San José, Costa Rica, since 1956

Clothing Exporter Silencing Sewing Machines

Citing sluggish demand in the United States, Costa Rica’s biggest clothing exporter announced it will close down its local operations next month, leaving 400 workers unemployed.

The firm, Manufacturera WR Alajuela, assembles Wrangler and Lee brand jeans for the U.S. market from two plants in the northwestern San José district of La Uruca and one in Atenas, northwest of San José.

The firm, which came to the country in 1988 and at its peak employed 4,000 people, has in recent years gradually eliminated its operations here. It closed down plants in Coronado, a mountain town northeast of San José, in December 2005, La Uruca in January 2007, and the western San José district of Pavas last November (TT, Dec. 7).

“This is unfortunate,” Gerardo Castagnet, manufacturing vice president of VF Corporation, the plant’s parent company, said. “Personally, this has been a painful experience. It was my job to open the Costa Rica operation. Our employees don’t deserve this. They are not at fault. Neither is it the country’s fault; it has treated us very well.

The Winston-Salem, North Carolinabased VF Corporation is the world’s largest clothing company. VF is best known for the Wrangler, Lee, JanSport, Vans shoes, and Nautica. The company retains operations in Mexico, Honduras, Nicaragua, Argentina and Chile.

Declining Industry

WR Alajuela is the latest in a series of textile firms that have left the country in recent years. The sector’s workforce has been halved over the last decade from a peak of 30,000 workers to approximately 14,000 today, according to the National Association of Textile Exporters (ANEIT). The sector’s exports have also dropped substantially from a peak of $690 million in 2002 to $429 million last year, according to the Foreign Trade Promotion Office (PROCOMER).

The success of firms in Costa Rica and other Central American and Caribbean countries has been based on preferential access to the U.S. market, which expires at the end of September. This preferential access extends to most types of clothing assembled in the region as long as it uses materials produced in the United States.

The region’s clothing assembly industry has been hit hard by increased competition from China and other Asian countries, which have benefited from the elimination of global textile quotas in 2005. Prior to that, countries could only export a fixed volume of clothing to each market, and any amount above that faced prohibitive tariffs.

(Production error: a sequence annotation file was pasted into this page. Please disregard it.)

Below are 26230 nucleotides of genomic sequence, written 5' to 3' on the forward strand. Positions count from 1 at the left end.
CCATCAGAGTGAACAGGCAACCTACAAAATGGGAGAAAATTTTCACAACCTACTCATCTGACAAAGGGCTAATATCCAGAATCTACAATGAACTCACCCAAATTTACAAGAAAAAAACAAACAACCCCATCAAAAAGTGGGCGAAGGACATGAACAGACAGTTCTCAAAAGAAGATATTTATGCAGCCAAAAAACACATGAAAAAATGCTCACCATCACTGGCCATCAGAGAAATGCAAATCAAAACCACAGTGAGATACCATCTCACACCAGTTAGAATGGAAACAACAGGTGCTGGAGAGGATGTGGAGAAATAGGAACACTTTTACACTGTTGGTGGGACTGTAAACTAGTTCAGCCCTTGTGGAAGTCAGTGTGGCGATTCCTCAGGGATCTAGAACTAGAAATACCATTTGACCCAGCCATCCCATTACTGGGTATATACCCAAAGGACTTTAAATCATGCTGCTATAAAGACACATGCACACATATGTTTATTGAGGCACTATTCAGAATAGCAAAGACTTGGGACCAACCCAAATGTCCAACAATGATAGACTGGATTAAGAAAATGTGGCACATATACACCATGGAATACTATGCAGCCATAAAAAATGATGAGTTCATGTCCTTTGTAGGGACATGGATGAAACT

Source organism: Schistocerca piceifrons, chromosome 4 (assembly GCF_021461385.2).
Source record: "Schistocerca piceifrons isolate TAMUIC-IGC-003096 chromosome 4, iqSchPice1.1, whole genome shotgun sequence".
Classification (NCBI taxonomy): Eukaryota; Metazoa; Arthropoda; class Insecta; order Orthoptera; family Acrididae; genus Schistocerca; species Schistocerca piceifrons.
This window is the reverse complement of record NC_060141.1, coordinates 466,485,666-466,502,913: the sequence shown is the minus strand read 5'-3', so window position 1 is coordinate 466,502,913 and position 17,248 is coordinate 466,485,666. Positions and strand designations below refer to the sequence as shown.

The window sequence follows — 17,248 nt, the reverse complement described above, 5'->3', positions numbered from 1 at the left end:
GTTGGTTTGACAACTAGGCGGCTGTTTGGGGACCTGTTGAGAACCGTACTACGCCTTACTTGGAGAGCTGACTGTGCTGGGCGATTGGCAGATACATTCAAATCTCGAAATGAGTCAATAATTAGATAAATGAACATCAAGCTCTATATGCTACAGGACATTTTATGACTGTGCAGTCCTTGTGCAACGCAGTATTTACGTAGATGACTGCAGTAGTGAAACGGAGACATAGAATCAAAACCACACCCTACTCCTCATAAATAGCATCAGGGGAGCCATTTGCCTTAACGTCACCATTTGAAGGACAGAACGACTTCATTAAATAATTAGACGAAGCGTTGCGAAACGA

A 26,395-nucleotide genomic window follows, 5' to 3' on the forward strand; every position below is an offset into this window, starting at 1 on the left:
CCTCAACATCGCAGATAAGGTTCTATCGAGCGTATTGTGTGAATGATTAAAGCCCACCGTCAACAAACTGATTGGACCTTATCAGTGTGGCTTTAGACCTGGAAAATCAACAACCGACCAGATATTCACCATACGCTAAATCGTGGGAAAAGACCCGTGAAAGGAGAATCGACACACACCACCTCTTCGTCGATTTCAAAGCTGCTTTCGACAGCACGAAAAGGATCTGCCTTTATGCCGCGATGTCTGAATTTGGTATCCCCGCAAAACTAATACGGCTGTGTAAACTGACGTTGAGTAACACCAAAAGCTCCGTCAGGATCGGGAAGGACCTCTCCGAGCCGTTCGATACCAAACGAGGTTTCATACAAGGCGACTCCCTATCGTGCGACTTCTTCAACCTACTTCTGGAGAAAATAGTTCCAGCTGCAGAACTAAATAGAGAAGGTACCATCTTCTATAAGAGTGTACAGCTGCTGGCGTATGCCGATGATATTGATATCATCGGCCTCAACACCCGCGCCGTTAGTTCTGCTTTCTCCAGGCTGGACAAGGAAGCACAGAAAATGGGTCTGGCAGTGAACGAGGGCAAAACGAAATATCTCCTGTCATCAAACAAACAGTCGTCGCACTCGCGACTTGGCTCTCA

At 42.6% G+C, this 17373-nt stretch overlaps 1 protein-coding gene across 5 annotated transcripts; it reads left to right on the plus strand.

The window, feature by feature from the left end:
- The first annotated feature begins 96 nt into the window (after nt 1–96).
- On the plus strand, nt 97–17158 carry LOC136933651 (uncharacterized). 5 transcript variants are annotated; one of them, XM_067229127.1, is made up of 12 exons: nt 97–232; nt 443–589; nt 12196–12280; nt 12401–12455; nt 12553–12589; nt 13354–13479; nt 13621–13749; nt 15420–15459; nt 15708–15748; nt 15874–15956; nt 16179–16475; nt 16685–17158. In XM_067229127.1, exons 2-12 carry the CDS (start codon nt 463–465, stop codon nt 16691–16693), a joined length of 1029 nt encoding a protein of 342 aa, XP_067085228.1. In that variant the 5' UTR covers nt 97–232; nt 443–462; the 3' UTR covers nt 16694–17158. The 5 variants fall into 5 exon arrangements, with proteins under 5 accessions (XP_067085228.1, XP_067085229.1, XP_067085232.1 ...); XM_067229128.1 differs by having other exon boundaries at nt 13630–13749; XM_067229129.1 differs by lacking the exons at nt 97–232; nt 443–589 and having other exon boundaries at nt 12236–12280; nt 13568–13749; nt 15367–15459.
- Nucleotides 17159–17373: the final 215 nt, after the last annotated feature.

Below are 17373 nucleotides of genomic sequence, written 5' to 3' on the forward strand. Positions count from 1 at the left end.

With the intent of ensuring the sector’s long-term survival, Costa Rica took part in the negotiation the Central American Free-Trade Agreement with the United States (CAFTA), which guarantees permanent and improved access to the U.S. market. It was hoped that secure and expanded access, combined with the country’s proximity to North America and a skilled workforce, would allow some segments of the sector to compete. From the U.S. perspective, access to cheap labor and rules favoring the use of U.S.-made materials were seen as a way of extending the life span of U.S. textile firms hit hard by Asian competition.

However, four years after the CAFTA negotiations concluded and eight months after the country approved CAFTA in a referendum, Costa Rica has yet to approve bills required to implement the agreement.

lothing assembly sector leaders worry the delays will drive them out of business.

Will CAFTA Save Them?

Castagnet said the slowing U.S. economy and Costa Rica’s high labor costs – not delays in CAFTA’s approval – prompted VF’s decision. However, he added that VF would be been forced to leave if CAFTA were not to go into effect this October.

But delays in CAFTA’s approval have negatively impacted other companies.

“They have hurt us badly,” said Michael Borg, president of Confecciones Borkar, a wool suit exporter. “But we are optimistic that it will get done and we will get on the road to recovery.”

Borg and Miguel Schyfter, president of ANEIT, said the delays could permanently damage the industry.

“CAFTA will allow us to recover,” Borg said. “As for the rest of the industry, probably not.” Borkar will benefit from a provision in CAFTA that allows wool suits to use fabrics from non-CAFTA countries while still retaining duty-free access to the U.S. market.

Schyfter called the delays the main factor holding the sector back. Competition from China is not really an issue for Costa Rica as most of the firms that depended on low wages to compete have already been priced out of the country, he said.

“The companies that are still here are here because of the advantages the country offers in terms of proximity to the United States or fast turn around times, or because they need Costa Rica’s skilled labor,” Schyfter explained.

Schyfter cited Borkar, which produces fine clothing that requires skilled labor, Confecciones Jinete, a Jockey brand underwear plant whose efficiency has made it the company’s most cost-effective producer, and Coloplast, a Denmark-based company that makes swimwear for women who have undergone mastectomies. Coloplast will receive the same type of provision for its swimsuits that Borkar does for its suits.

“Most of the people who are still here have developed other abilities and talents that make them super competitive,” Borg explained. “What’s depressing about the delays in the trade agreement is that these companies had figured out how to compete and would have stayed here for many years.”

In contrast, Castagnet sees little future for clothing assembly in Costa Rica. “There are other countries (where production is) not as costly,” he said. “Costa Rica itself is looking for investments beyond textiles. The country has attracted high-tech investment.

Tourism and non-traditional exports are also strong. At one point, textileras were the biggest thing.”


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